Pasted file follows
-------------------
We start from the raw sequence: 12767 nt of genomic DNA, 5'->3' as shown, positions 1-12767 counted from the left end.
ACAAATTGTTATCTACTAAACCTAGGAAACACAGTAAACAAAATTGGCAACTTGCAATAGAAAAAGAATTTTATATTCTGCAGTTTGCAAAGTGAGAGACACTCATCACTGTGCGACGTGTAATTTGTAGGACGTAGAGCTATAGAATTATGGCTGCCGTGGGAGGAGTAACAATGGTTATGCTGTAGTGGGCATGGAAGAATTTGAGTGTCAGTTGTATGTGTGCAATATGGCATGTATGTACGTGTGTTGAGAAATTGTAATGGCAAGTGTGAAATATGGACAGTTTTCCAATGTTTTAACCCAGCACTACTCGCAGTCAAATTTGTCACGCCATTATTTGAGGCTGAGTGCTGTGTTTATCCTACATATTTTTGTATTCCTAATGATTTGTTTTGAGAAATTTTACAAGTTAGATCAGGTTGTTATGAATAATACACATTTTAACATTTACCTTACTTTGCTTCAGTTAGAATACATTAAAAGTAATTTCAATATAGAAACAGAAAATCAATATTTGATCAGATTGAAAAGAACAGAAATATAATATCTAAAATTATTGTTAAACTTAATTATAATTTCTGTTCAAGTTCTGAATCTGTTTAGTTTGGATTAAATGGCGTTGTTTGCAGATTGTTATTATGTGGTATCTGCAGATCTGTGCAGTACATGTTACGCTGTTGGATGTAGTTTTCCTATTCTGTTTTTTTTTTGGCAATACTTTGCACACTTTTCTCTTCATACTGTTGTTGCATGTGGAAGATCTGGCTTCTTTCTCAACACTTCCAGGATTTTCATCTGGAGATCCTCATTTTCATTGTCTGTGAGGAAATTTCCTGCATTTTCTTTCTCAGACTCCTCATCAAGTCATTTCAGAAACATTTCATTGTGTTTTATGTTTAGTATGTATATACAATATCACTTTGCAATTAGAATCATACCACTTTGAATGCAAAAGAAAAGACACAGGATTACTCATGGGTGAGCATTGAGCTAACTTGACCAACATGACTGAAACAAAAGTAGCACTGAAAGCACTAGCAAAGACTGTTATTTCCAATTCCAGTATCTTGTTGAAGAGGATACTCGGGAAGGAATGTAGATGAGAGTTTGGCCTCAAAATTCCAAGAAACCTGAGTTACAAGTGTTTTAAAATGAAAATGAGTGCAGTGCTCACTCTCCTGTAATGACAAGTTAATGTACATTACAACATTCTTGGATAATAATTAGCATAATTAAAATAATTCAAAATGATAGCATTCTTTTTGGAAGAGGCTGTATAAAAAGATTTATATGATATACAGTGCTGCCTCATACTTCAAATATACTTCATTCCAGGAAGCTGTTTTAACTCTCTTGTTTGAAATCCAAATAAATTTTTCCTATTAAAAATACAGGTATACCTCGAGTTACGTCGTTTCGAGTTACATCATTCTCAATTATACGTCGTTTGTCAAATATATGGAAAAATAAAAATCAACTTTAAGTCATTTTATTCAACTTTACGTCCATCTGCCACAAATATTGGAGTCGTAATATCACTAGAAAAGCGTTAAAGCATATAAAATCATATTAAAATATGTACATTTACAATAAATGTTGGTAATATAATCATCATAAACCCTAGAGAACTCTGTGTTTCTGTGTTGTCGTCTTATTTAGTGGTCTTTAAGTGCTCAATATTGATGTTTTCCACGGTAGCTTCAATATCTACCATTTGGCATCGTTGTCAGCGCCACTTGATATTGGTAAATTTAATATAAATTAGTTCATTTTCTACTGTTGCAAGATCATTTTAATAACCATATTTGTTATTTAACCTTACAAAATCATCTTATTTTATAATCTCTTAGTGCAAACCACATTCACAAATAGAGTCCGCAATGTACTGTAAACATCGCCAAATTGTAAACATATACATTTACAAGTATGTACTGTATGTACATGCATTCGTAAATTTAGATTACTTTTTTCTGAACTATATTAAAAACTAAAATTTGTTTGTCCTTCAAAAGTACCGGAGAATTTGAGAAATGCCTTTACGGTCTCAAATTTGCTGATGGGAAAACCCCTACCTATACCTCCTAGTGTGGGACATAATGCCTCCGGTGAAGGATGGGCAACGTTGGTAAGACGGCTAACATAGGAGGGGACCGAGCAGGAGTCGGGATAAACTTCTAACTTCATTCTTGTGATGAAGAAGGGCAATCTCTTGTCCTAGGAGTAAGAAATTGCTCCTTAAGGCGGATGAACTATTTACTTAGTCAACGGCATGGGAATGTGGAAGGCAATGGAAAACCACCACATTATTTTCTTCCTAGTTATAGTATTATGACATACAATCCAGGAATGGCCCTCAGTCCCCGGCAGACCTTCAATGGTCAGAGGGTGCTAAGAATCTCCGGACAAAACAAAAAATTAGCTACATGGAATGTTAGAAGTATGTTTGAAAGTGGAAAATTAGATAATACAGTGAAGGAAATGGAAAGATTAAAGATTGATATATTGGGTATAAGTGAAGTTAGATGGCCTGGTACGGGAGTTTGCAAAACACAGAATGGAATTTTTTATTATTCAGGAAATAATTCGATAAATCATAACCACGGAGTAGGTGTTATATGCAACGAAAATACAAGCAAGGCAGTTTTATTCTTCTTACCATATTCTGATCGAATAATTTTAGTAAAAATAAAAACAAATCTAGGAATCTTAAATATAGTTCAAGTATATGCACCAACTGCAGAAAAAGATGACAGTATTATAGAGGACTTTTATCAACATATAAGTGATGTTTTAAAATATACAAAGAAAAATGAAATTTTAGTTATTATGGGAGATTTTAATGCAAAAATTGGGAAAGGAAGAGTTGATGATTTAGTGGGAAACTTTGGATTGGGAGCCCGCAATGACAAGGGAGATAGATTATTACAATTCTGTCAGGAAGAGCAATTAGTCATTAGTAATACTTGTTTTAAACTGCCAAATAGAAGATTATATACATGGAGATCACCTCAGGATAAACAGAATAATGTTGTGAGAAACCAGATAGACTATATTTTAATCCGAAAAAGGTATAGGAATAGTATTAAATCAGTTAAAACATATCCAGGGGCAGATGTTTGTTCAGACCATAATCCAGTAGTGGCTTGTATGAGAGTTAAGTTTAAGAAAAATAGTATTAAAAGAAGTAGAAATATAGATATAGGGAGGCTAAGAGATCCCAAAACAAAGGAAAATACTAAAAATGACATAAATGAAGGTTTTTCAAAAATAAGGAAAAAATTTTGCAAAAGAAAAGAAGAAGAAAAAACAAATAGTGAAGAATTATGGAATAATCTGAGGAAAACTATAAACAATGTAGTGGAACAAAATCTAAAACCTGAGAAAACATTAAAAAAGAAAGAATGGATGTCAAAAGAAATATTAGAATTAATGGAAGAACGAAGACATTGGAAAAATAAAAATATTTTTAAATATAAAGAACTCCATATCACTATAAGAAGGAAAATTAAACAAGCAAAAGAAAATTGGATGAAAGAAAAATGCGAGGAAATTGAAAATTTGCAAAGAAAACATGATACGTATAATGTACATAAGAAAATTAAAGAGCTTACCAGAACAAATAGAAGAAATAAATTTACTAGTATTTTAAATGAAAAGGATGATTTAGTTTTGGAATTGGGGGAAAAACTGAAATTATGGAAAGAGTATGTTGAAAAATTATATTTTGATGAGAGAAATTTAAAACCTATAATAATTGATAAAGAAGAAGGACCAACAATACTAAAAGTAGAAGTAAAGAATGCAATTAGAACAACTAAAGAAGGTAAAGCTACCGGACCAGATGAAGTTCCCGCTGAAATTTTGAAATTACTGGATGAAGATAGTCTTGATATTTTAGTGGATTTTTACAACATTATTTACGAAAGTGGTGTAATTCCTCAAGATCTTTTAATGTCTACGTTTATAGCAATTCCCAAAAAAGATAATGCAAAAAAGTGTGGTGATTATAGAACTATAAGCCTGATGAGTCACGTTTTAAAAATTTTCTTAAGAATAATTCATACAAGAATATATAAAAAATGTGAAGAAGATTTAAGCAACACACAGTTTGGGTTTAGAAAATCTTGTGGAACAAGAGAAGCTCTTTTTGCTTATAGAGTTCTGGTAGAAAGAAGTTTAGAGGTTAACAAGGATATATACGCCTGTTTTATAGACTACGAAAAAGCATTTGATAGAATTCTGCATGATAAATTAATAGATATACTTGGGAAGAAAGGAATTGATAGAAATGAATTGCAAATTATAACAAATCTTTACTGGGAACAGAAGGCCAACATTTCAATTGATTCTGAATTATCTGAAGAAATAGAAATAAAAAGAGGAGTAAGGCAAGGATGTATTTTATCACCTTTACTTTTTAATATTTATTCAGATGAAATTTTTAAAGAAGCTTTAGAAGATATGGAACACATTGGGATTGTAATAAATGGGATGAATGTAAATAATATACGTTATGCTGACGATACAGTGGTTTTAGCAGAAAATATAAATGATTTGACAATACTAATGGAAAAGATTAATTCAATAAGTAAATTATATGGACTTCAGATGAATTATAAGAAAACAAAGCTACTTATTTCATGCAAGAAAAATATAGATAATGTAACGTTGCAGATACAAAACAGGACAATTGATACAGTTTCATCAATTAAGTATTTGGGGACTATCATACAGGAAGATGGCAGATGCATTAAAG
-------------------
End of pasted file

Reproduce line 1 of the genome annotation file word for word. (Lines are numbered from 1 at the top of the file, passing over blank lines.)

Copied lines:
We start from the raw sequence: 12767 nt of genomic DNA, 5'->3' as shown, positions 1-12767 counted from the left end.